The planet Mars

Image of Mars
© NASA/Hubble Space Telescope
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From Seattle , Mars is difficult to observe as it will appear no higher than 13° above the horizon. It is visible in the dawn sky, rising at 04:08 (PST) – 2 hours and 52 minutes before the Sun – and reaching an altitude of 13° above the south-eastern horizon before fading from view as dawn breaks around 06:13.

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Name Mars
Object Type Superior Planet
Current Position
Magnitude:1.15 (V) [1]
Absolute mag (H):-1.46 [1]
Slope parameter (n):2.00 [1]
Right ascension:18h27m [2]
Declination:-23°38' [2]
Distance:1.75 AU
14.52 lightmin [2]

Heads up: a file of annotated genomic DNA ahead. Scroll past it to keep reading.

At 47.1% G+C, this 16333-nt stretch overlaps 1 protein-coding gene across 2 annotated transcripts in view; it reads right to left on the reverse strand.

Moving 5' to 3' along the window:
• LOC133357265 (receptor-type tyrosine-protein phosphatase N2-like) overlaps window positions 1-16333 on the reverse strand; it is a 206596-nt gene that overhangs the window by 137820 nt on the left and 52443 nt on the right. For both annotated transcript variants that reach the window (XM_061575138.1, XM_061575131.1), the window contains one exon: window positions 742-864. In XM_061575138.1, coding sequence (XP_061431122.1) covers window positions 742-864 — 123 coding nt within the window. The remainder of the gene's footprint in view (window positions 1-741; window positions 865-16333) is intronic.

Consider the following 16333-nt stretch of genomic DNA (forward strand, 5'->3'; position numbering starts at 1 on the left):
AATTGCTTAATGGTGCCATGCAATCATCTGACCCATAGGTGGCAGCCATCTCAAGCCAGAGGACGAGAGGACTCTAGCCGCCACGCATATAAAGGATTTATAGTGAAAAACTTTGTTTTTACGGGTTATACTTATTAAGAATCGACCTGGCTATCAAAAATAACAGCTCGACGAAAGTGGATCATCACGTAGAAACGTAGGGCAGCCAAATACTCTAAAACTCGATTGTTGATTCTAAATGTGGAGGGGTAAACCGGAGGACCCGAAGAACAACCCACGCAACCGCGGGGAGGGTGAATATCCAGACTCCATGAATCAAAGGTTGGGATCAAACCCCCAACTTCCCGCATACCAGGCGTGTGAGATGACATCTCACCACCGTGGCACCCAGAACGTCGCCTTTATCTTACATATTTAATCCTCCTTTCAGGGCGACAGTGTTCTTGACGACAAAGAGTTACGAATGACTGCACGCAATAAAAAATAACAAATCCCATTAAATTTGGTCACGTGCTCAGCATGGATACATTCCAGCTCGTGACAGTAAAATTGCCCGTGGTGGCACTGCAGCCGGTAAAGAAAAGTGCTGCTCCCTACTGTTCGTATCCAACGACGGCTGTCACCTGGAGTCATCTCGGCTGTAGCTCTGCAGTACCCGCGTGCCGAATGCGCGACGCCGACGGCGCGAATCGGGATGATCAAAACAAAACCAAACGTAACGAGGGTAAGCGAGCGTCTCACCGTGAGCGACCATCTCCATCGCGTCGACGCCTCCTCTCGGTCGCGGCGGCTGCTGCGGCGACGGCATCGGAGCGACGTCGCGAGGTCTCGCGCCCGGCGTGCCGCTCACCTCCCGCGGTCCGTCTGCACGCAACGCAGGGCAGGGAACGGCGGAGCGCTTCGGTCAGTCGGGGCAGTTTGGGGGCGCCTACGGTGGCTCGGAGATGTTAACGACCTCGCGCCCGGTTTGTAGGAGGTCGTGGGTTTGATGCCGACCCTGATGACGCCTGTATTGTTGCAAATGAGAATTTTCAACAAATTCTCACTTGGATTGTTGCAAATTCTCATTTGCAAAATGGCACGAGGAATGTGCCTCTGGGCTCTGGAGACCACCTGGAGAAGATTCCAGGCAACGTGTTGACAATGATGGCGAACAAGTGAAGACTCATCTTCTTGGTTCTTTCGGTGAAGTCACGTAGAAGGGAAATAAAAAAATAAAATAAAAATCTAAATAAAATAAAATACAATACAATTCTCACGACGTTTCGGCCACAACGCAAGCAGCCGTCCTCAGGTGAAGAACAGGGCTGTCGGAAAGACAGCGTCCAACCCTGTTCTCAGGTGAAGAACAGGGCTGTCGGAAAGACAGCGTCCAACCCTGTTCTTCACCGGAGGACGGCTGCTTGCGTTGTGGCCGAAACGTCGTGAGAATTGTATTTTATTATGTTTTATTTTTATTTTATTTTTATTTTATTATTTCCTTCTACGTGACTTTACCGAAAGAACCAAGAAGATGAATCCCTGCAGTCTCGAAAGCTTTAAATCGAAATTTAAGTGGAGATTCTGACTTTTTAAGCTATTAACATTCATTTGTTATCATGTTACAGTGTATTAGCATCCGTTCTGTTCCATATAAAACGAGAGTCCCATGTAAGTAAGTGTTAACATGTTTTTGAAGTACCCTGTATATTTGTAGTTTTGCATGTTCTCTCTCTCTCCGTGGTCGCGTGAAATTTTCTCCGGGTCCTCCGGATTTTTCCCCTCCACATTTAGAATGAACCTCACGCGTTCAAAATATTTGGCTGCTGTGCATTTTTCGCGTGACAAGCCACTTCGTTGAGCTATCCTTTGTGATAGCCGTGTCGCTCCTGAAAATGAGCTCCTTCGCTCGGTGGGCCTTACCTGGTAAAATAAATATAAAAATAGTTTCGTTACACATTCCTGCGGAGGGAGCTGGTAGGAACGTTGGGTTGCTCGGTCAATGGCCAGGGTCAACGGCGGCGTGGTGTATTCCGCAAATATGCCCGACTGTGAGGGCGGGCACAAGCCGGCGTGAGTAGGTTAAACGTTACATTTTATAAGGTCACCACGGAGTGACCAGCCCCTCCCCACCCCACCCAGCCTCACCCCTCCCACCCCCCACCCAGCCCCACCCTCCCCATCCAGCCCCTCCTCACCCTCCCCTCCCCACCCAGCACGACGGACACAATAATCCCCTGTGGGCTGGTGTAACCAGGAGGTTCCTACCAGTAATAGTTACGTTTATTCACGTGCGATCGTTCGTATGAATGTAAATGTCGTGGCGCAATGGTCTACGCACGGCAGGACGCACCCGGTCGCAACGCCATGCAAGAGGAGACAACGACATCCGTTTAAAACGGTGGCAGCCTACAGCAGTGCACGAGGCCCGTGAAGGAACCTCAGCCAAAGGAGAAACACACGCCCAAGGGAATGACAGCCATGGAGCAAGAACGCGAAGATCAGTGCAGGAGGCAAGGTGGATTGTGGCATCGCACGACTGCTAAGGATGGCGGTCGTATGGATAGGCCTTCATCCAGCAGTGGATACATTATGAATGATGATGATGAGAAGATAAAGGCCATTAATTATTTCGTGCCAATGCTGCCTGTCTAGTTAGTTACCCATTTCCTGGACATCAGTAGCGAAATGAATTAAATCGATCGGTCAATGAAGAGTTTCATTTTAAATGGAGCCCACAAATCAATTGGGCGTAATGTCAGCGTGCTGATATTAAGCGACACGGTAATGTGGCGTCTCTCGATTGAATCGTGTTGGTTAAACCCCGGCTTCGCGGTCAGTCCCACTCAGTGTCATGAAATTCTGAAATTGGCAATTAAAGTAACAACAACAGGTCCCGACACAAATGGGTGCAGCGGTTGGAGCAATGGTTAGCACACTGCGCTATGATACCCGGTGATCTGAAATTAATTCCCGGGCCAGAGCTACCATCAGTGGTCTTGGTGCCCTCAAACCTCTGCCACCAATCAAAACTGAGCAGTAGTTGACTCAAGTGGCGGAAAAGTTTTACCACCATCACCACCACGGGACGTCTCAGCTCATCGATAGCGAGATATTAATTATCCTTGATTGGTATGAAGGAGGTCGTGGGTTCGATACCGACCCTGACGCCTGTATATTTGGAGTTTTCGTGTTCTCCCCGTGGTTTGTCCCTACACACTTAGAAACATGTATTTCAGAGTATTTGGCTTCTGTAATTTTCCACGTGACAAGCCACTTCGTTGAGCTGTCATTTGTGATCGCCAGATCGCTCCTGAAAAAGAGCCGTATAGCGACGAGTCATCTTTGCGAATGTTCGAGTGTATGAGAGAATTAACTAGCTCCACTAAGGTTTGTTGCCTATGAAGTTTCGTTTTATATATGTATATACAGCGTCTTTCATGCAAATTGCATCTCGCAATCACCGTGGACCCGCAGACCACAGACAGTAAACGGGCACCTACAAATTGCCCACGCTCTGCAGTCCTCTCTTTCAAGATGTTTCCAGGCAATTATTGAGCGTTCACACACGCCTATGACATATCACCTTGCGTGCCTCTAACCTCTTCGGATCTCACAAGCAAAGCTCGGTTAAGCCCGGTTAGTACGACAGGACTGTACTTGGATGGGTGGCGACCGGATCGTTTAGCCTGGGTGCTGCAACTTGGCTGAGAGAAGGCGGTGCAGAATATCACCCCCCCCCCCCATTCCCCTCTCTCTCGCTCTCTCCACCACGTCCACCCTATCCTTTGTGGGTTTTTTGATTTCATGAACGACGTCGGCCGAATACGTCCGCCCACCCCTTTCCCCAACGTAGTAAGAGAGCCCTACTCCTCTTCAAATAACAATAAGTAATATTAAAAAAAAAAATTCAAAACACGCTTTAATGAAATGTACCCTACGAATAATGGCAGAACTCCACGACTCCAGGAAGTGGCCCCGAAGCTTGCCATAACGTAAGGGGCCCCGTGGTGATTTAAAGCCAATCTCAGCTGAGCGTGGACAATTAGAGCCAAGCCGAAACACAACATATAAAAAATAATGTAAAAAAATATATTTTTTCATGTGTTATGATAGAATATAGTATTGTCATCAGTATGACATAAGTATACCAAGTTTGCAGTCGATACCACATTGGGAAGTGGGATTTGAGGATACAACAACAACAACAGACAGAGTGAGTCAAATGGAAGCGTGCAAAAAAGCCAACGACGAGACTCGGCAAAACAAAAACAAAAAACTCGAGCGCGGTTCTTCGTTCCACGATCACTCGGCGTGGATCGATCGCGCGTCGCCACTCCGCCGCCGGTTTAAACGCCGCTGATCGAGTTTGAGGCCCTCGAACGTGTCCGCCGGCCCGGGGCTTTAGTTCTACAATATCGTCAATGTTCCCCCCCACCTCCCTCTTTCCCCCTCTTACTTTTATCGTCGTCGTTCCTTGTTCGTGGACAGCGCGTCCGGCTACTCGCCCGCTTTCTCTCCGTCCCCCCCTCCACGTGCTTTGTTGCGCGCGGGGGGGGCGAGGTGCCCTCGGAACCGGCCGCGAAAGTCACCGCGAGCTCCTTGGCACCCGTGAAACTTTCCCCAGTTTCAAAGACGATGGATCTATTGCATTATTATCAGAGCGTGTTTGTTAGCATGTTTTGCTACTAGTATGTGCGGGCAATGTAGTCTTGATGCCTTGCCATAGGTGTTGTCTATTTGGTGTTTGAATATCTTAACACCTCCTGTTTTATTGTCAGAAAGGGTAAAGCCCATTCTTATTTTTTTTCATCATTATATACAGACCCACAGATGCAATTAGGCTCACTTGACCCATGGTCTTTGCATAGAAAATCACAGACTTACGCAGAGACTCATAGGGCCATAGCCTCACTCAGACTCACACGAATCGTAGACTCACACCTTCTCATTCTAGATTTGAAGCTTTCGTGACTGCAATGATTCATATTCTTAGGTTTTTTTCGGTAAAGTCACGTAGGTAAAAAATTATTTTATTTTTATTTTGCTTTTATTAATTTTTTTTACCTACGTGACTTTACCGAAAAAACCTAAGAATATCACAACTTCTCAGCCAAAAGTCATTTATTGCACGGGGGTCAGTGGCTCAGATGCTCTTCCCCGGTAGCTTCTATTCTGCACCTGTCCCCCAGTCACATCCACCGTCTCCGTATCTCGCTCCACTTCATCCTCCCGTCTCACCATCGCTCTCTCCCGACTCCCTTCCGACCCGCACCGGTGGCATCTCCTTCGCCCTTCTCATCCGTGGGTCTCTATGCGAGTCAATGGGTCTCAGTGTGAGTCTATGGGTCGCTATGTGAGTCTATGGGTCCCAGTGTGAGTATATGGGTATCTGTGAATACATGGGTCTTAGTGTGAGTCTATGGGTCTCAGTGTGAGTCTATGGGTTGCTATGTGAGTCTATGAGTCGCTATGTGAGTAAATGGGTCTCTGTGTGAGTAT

Orbital Elements [2]
Semi-major axis:1.52 AU
Longitude ascending node:49.58°
Argument of perihelion:286.46°
Epoch of elements:01 January 2000
Mean Anomaly at epoch:19.41°
Derived quantities
Perihelion:1.38 AU
Aphelion:1.67 AU
Orbital period:1.88 years
[1] Robin M. Green, Spherical Astronomy, 1985, ISBN 0-521-31779-7
[2] Explanatory Supplement to the Astronomical Almanac. 1992. K. P. Seidelmann, Ed., p.316
03 Aug 2020  –  Mars at perihelion
06 Oct 2020  –  Mars at perigee
13 Oct 2020  –  Mars at opposition
12 Jul 2021  –  Mars at aphelion
20 Sep 2021  –  Mars at apogee
07 Oct 2021  –  Mars at solar conjunction
21 Jun 2022  –  Mars at perihelion
30 Nov 2022  –  Mars at perigee
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